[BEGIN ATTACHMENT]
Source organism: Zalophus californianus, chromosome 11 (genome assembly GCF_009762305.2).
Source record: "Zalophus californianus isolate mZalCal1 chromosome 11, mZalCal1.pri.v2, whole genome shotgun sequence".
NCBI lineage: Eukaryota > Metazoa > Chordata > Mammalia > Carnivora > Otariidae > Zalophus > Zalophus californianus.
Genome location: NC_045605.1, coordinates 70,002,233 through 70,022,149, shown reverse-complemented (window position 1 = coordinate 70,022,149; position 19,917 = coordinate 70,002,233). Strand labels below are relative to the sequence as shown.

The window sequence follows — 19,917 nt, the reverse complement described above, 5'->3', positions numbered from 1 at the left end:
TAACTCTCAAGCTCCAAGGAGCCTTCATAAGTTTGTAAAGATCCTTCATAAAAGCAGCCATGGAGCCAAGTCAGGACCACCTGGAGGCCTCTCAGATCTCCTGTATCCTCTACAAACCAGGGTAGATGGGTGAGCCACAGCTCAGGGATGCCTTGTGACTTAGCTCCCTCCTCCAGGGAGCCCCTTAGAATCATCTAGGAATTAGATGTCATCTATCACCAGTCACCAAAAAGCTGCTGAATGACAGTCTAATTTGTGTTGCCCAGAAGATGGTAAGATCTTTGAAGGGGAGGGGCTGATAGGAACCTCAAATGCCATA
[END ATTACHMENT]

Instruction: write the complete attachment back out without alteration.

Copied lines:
Source organism: Zalophus californianus, chromosome 11 (genome assembly GCF_009762305.2).
Source record: "Zalophus californianus isolate mZalCal1 chromosome 11, mZalCal1.pri.v2, whole genome shotgun sequence".
NCBI lineage: Eukaryota > Metazoa > Chordata > Mammalia > Carnivora > Otariidae > Zalophus > Zalophus californianus.
Genome location: NC_045605.1, coordinates 70,002,233 through 70,022,149, shown reverse-complemented (window position 1 = coordinate 70,022,149; position 19,917 = coordinate 70,002,233). Strand labels below are relative to the sequence as shown.

The window sequence follows — 19,917 nt, the reverse complement described above, 5'->3', positions numbered from 1 at the left end:
TAACTCTCAAGCTCCAAGGAGCCTTCATAAGTTTGTAAAGATCCTTCATAAAAGCAGCCATGGAGCCAAGTCAGGACCACCTGGAGGCCTCTCAGATCTCCTGTATCCTCTACAAACCAGGGTAGATGGGTGAGCCACAGCTCAGGGATGCCTTGTGACTTAGCTCCCTCCTCCAGGGAGCCCCTTAGAATCATCTAGGAATTAGATGTCATCTATCACCAGTCACCAAAAAGCTGCTGAATGACAGTCTAATTTGTGTTGCCCAGAAGATGGTAAGATCTTTGAAGGGGAGGGGCTGATAGGAACCTCAAATGCCATA